So you're high-tailing it down the highway toward your family reunion, fearing the wrath of mom if you're late, when your hot rod radar spies a cherry '32 Ford three-window by the roadside. What do you do? Assume it's a mirage and keep on driving? Talk yourself out of it, rationalizing "Who really wants a '32 three-window anyway?" Or flip a quick U-turn to check it out, leaving ma, pa, granny, and several unknown uncles eating cheese and crackers without you?

Jerry Johnson faced that very dilemma as a teenager back in 1952 while driving from Cordele to Fitzgerald, Georgia. Granted, '32 three-windows were in much greater supply back then, but Jerry still knew it was a step up from the '34 sedan he owned at the time. "Even then I recognized the '32 three-window as an ideal body style," Jerry says. Bright kid, wasn't he?

Turns out Jerry was also bright enough to approach his predicament in a way that appeased everyone-he had lunch with his family before rushing back to investigate the Deuce. Then he pulled off the ultimate coup and convinced the seller to trade him straight across for his sedan "I don't know why he swapped with me," Jerry says, "but he did."

What happened next is pure '50s hot rodding. "My best friend Bucky Slade and I immediately stripped the fenders off and removed the hood to expose its 65hp Flathead," Jerry recalls. "I later added two motorcycle-style front fenders and two straight exhausts that stopped under the driver and passenger doors. It was loud but a pleasure for me to listen to as I was driving down the road."

The coupe eventually ended up with dual carbs, Offy heads, and a '34 rearend before being stored on Bucky's farm in 1955 when Jerry went off to college. It was later moved to Jerry's uncle's farm and finally to a storage building on Jerry's property in the '70s. By then the Flathead had disappeared and the body deteriorated, but at least Jerry still had the car.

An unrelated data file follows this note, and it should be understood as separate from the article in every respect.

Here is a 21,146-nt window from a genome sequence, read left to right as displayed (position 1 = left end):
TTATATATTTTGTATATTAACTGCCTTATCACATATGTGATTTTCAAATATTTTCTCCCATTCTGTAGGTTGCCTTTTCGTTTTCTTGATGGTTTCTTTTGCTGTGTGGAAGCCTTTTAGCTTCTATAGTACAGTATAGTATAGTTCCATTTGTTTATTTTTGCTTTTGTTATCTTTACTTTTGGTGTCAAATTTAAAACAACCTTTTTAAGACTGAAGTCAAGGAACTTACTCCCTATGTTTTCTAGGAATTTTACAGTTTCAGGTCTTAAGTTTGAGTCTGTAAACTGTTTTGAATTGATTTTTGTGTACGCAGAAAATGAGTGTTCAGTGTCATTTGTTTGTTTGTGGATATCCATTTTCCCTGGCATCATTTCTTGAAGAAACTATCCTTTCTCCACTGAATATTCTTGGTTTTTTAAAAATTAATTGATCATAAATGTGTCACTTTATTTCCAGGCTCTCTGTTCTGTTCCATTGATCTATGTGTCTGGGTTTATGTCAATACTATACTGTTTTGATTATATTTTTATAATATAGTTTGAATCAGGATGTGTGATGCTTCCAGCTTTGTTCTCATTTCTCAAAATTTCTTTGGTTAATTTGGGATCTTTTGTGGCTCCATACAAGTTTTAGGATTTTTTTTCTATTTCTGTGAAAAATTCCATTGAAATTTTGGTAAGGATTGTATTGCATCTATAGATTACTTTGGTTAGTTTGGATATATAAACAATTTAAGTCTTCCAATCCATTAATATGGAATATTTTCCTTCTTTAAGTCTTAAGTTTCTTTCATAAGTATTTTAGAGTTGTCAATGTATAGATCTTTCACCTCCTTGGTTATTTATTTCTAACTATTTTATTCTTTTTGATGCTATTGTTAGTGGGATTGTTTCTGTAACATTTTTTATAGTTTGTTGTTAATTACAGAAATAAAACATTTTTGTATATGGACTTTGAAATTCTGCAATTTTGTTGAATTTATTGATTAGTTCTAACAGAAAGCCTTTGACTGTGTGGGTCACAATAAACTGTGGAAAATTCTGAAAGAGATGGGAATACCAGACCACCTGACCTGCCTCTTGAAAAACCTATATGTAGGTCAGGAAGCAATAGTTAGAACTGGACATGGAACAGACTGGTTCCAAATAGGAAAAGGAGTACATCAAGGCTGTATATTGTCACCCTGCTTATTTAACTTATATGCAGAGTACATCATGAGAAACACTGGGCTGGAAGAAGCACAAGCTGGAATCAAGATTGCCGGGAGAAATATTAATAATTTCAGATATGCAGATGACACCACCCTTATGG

Like so many dreams that get put on hold, this one stayed squirreled away a lot longer than Jerry had planned. It was 1999 before the coupe again saw the light of day, and by then Jerry had concluded that he might need help in the car's resurrection. So he shipped it out to his son in San Diego, who did a little wrenching before seeking "professional help" from Randy Clark and his crew at Hot Rods & Custom Stuff (HR&CS) in Escondido.

Jerry told Randy that he basically wanted a stock-bodied car that felt at home on the freeway, and the HR&CS crew obliged by setting up a Total Cost Involved IFS chassis with a ZZ4/700-R4 combo. They also rounded up a set of fenders (Jerry says he's still kicking himself for not keeping the originals), re-did the filled top, and added a Rootlieb hood before spraying on the Ford Laser Red finish. Wheel Vintiques Gennie rims, '48 caps, and wide whites lend a proper period look, while a Glide seat, Vintage Air, and ididit column update the driving experience. It's a comfortable blend of old and new.

"I wanted something that would scoot," Jerry says, "and that would stand up to anything on the highway." A 17-year-old could've uttered those words 50 years ago after bringing home a Deuce coupe from a family reunion. Instead, Jerry used them in 2003 to describe his attitude toward the car's recent rebuild. Some things truly never change.